Election misinformation is thriving on Rumble, a video sharing platform popular with some conservatives and far-right groups, according to research published Thursday.
Nearly half of the videos suggested by the site in response to searches for common election-related terms came from untrustworthy sources, according to the analysis from NewsGuard, a firm that monitors online misinformation.
The percentage was far better at Rumble's much larger rival YouTube, where about 1 in 5 videos came from untrustworthy sources. The search terms included the names of candidates as well as politically sensitive words and phrases such as gun rights, voter fraud and abortion.
The findings illustrate how alternative platforms like Rumble have become hot spots for election-related misinformation as they have increased in popularity. The site is popular with conservatives and some far-right groups critical of content moderation efforts by larger platforms such as YouTube.
Some of the videos reviewed by NewsGuard's researchers in October included online shows featuring allies of former President Donald Trump such as Steve Bannon and conspiracy theorists such as Alex Jones. Many videos contained debunked claims about the 2020 election, the Jan. 6, 2021, attack on the U.S. Capitol, the QAnon conspiracy theory, as well as misinformation about voting and the elections.
“Rumble frequently pushes videos from untrustworthy sources that traffic in election misinformation,” NewsGuard's report found.
The researchers used a number of factors, including the use of deceptive headlines or a history of publishing false content, to determine which sites were untrustworthy.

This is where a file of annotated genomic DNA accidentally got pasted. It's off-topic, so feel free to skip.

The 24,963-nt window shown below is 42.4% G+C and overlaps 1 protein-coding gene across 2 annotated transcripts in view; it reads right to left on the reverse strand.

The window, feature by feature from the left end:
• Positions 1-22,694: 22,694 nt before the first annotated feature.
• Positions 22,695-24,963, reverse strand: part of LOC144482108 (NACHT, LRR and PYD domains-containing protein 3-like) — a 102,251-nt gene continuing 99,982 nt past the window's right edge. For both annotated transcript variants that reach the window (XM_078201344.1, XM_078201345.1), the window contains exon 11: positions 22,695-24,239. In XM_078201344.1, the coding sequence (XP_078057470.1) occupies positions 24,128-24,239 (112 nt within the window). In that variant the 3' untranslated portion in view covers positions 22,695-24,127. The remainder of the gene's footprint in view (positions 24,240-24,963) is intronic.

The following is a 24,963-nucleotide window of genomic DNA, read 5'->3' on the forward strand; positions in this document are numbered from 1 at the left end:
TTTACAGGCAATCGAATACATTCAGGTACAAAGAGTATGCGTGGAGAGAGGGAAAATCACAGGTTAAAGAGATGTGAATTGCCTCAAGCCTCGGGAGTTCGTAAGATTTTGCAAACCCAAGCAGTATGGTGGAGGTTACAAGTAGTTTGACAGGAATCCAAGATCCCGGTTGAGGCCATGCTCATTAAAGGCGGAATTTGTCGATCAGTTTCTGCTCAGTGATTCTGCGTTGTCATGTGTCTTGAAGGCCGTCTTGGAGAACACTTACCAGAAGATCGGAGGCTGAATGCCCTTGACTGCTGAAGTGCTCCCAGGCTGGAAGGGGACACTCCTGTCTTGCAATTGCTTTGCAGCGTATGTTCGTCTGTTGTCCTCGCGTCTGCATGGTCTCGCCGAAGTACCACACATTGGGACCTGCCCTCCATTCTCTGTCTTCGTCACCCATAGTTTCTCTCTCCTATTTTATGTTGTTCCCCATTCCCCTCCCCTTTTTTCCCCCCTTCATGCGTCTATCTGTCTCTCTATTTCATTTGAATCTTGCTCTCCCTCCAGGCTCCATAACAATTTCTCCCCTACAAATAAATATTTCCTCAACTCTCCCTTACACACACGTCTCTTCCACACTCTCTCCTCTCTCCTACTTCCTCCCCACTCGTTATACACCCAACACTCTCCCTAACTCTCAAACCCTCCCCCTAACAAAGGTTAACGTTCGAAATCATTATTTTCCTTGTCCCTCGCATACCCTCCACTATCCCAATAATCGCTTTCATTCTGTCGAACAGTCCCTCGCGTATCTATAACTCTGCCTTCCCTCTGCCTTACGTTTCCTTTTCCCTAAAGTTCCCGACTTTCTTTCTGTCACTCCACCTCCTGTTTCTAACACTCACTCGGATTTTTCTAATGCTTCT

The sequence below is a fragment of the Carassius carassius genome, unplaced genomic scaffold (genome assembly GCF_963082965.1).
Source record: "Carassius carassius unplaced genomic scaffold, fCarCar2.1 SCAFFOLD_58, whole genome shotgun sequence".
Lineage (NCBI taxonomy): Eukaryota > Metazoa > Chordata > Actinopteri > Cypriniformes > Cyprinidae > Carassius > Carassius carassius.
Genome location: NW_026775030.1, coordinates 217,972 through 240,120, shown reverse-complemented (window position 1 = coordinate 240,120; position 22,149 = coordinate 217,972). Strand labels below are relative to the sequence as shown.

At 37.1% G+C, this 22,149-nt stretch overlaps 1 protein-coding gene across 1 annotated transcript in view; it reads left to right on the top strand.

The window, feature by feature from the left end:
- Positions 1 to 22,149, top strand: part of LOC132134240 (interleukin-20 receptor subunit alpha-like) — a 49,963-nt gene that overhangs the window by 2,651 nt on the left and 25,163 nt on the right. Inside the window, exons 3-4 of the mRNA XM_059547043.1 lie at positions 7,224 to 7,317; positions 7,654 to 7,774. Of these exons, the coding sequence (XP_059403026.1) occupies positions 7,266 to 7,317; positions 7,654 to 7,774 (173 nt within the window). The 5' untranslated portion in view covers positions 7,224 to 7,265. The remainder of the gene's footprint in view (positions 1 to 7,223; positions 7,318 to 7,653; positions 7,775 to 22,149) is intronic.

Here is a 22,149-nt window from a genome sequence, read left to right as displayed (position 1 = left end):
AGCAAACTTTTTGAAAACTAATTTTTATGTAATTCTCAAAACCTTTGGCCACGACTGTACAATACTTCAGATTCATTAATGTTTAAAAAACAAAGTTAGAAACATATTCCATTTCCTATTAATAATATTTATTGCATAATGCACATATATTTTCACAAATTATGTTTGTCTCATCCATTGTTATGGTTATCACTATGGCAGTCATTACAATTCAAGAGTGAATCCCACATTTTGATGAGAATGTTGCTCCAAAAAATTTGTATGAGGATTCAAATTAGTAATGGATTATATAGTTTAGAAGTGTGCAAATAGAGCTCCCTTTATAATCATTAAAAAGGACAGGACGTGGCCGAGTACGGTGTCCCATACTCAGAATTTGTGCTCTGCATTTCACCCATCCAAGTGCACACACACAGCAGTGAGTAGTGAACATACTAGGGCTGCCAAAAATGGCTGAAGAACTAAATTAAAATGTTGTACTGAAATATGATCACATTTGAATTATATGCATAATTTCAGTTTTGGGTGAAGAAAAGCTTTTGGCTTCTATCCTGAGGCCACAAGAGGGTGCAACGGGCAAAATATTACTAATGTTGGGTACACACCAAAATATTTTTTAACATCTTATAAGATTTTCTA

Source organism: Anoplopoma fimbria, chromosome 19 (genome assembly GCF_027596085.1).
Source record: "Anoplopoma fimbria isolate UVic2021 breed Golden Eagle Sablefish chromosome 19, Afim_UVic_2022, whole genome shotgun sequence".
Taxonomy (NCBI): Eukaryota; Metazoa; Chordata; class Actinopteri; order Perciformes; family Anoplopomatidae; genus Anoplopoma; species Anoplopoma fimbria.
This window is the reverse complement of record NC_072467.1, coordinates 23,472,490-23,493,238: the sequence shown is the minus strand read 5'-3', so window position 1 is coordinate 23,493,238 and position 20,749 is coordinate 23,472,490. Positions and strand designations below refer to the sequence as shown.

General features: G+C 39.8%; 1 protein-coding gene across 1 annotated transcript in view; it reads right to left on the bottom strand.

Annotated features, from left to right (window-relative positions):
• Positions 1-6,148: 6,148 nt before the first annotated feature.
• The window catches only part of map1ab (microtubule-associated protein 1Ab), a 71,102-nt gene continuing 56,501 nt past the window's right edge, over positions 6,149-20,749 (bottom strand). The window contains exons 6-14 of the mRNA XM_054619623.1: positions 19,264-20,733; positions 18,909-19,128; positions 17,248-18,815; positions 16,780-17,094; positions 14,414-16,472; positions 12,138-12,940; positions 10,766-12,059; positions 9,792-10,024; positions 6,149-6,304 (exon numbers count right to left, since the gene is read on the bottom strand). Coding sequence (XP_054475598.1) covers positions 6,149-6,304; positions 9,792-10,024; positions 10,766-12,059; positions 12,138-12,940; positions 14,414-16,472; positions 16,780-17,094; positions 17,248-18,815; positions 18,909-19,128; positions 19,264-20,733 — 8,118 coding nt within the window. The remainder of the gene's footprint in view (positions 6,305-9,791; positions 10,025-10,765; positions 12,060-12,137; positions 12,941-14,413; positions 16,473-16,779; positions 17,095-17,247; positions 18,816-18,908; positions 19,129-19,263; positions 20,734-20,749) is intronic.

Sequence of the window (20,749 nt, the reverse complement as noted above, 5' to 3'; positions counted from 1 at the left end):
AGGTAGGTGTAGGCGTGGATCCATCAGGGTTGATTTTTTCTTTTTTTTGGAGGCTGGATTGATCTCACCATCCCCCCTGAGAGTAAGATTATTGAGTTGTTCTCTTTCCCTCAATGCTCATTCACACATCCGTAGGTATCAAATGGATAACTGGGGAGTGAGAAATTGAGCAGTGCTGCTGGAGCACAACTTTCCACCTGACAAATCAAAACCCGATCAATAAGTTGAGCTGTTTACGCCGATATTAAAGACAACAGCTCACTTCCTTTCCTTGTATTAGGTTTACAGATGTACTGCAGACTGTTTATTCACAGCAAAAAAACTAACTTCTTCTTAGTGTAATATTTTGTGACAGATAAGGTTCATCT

Messages left with Rumble were not immediately returned Wednesday and Thursday. According to a mission statement on the platform's website, Rumble aims “to restore the internet to its roots by making it free and open once again.”
Rumble said in September it now has 78 million active monthly users around the world, with 63 million in the United States and Canada. The site boasts a long list of podcasts helmed by prominent conservatives such as Dan Bongino and Bannon, whose videos have millions of subscribers on Rumble.
The Florida-based platform’s growth has come from users interested in news and politics, as well as younger users in the 18-24 age group, Rumble CEO Chris Pavlovski said in September.
Bannon's show was among the top results when researchers ran a search on the term “voter fraud.” A longtime Trump ally, Bannon was kicked off YouTube last year for repeatedly violating its rules; he was banned from Twitter after calling for Dr. Anthony Fauci, the nation’s leading infectious disease specialist, to be beheaded.
A spokesman for Bannon told the AP on Thursday that Bannon's comment was metaphorical and that he didn't intend it to be taken literally.
Together, the the misinformation-laden videos turned up by researchers at NewsGuard had been viewed nearly 9 million times so far.
YouTube has been criticized for not doing enough to tackle misinformation on its platform. But the NewsGuard report shows the platform's efforts are making a difference. Researchers said that in addition to suggesting fewer videos containing misinformation, YouTube did not recommend any videos supporting QAnon.
Nevertheless, a report released this fall by New York University faulted Meta, Twitter, TikTok and YouTube for amplifying Trump’s false statements about the 2020 election. The study cited inconsistent rules regarding misinformation as well as poor enforcement.
In a statement emailed to the AP, YouTube spokeswoman Ivy Choi said the platform, which is owned by Google, has invested in efforts to identify misinformation and limit its spread. The most visited channels and videos about the election all rely on trustworthy, authoritative sources, she added.
Follow the AP’s coverage of misinformation at https://apnews.com/hub/misinformation.
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